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Make your Dockerfile better with DeepSource

Use the Docker analyzer.

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By Kaustav on 
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DeepSource can analyze more than just the code you write in programming languages like Python or Go, (or JavaScript). Software organizations today prefer to write tooling and infrastructure configuration as code.1 We have been working on releasing, and improving, analyzers that scan configurations for tools. Docker is one of those tools which, to put it simply, a lot of us use.2

DeepSource has supported analyzing Dockerfiles in repositories for a while now. So far, the Docker analyzer has detected over four thousand issues in Dockerfiles across 150+ repositories. 3

If you are already using DeepSource, know that you can enable multiple analyzers for every repository, and Docker can be one of them. If you don’t use DeepSource already, you can start here.

Enabling the Docker analyzer

If you already have DeepSource installed, you can add the Docker analyzer from the “Generate Configuration” page. If you prefer to do this manually, skip this part.

Specifying configuration manually

You can enable the Docker analyzer to run for your repository’s analysis by adding this configuration to the .deepsource.toml file in your repository:

[[analyzers]]
name = "docker"
enabled = true

These three lines add a new entry to the analyzers array in the TOML configuration, with two properties: name and enabled. Here, name = "docker" tells DeepSource to use Docker analyzer.

When you enable multiple analyzers, each of them should get their own [[analyzers]] block in the configuration file.

This will work out of the box if don’t use custom file paths or file names to for your Dockerfiles.

Specify custom file path

In case you have your Dockerfiles in non-default locations, anything other than Dockerfile at the root of your repository, you can specify the location of these files through additional configuration. To do this, you add a dockerfile_paths array to the the otherwise optional meta table in the same block.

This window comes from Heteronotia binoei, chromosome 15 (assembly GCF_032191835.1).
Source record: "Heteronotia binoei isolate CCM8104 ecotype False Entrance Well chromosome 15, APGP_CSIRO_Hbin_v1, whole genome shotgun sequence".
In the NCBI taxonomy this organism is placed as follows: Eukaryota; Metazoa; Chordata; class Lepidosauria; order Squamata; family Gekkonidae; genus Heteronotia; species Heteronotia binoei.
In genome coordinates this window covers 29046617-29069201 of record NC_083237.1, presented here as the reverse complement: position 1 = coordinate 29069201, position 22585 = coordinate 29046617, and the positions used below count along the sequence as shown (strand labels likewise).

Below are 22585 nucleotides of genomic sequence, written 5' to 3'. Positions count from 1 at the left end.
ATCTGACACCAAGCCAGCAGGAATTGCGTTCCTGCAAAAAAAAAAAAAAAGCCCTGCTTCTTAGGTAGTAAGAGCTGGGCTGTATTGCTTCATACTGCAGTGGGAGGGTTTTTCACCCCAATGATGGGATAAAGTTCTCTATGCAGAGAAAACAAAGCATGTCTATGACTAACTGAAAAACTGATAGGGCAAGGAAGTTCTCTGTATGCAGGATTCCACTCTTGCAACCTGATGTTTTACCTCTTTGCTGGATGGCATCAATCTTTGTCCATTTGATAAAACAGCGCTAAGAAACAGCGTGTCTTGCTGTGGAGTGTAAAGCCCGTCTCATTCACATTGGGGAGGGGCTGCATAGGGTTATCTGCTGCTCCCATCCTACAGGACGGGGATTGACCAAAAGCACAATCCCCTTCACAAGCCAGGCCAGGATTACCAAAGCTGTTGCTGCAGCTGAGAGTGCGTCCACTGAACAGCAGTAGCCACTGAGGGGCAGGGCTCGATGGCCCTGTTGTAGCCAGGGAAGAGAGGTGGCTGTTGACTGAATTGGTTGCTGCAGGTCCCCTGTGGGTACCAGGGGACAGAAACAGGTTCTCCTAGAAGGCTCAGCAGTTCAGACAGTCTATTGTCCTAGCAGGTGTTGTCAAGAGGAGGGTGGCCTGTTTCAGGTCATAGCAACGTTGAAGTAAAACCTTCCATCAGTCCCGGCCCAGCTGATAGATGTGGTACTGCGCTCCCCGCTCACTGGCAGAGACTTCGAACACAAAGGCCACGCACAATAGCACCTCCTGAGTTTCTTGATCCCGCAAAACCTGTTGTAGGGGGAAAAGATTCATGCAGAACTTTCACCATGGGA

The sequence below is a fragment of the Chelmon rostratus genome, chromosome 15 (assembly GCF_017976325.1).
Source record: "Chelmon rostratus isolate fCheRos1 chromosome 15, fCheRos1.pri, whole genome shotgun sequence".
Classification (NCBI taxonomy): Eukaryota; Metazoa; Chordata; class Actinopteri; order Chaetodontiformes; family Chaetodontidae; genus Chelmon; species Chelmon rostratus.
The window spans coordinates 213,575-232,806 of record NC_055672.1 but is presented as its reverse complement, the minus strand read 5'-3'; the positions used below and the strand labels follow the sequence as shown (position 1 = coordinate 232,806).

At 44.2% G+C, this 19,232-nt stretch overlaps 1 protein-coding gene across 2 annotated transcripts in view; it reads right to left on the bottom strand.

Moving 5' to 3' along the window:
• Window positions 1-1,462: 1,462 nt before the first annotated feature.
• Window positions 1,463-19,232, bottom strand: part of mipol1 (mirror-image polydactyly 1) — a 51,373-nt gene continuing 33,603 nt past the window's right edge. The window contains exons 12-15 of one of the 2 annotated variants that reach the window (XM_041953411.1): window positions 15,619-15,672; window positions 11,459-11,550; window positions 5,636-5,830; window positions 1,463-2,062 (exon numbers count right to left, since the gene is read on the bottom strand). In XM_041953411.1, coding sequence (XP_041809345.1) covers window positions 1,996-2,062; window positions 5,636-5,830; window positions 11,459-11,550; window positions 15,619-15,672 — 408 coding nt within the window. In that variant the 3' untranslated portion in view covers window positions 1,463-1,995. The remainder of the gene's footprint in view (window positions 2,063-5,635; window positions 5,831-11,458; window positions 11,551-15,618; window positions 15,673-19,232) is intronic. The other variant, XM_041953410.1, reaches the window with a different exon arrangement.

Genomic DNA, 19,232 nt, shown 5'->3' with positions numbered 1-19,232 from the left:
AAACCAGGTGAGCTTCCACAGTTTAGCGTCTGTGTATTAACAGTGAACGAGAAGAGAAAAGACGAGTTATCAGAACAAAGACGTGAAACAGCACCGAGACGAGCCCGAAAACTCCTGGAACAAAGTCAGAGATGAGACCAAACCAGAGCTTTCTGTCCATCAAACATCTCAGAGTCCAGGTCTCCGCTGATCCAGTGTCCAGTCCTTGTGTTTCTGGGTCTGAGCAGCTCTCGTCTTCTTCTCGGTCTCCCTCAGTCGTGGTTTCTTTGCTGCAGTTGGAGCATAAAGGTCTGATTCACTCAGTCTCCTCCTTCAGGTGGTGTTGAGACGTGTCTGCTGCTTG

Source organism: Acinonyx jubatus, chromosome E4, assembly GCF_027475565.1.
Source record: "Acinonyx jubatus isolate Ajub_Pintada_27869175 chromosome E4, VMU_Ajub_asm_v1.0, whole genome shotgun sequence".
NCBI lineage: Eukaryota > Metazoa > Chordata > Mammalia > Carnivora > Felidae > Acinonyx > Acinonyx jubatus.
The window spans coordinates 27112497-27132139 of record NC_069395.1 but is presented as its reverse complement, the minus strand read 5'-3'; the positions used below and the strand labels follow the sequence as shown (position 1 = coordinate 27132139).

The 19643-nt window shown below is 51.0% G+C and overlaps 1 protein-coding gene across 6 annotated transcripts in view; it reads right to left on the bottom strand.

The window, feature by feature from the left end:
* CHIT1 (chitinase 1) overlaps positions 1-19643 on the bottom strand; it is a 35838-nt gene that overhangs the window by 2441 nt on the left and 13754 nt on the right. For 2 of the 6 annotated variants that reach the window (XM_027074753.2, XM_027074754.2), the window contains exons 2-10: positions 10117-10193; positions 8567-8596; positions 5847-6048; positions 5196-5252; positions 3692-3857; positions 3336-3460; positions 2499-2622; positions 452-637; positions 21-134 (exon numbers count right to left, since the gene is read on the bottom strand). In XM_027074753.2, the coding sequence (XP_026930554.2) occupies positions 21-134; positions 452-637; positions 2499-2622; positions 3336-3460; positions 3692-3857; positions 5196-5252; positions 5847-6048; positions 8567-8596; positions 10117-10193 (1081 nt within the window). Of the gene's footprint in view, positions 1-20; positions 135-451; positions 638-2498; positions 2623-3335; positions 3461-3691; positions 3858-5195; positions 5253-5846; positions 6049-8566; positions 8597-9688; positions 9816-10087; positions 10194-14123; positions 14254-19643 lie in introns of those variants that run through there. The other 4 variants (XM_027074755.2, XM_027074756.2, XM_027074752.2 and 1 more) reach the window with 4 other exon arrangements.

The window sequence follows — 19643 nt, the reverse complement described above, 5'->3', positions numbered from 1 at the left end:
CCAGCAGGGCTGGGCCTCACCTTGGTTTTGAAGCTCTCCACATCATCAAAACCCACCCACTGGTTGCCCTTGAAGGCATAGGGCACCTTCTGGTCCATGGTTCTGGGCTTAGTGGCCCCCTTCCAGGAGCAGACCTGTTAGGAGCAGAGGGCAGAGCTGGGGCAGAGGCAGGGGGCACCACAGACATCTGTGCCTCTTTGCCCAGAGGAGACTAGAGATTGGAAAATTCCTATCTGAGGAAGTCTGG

Say, you have multiple Dockerfiles as ./env/Dockerfile_dev and ./env/Dockerfile_prod, you can write them as:

[[analyzers]]
name = "docker"
enabled = true

  [analyzers.meta]
  dockerfile_paths = [
    "./env/Dockerfile_dev",
    "./env/Dockerfile_prod"
  ]

Commit updated configuration file

You will need to commit the updated configuration file in your repo for DeepSource to pick up the changes. After that, DeepSource will keep a watch out for issues in your Docker configuration.

Demo repository

I have created a demo repository to show the simplest possible Docker integration for DeepSource. You can take a look at the issues DeepSource found in the Dockerfile in that repo.

Docker demo repository analysis dashboard

What’s next



  1. See Hashicorp’s resource page on “Infrastructure as Code: What Is It? Why Is It Important?”. ↩︎

  2. This GitHub search for Dockerfile says it has 3.6M+ occurrences across 46K+ repositories. That’s quite a lot. ↩︎

  3. When we compared these numbers with the number of repositories that use either Python or Go analyzers, we found that a lot of these repositories have Dockerfiles in them, but they did not enable analysis for their Dockerfiles. Turns out we haven’t communicated clearly that you can combine analyzers in your .deepsource.toml file. ↩︎

About DeepSource
DeepSource helps you automatically find and fix issues in your code during code reviews, such as bug risks, anti-patterns, performance issues, and security flaws. It takes less than 5 minutes to set up with your Bitbucket, GitHub, or GitLab account. It works for Python, Go, Ruby, and JavaScript.
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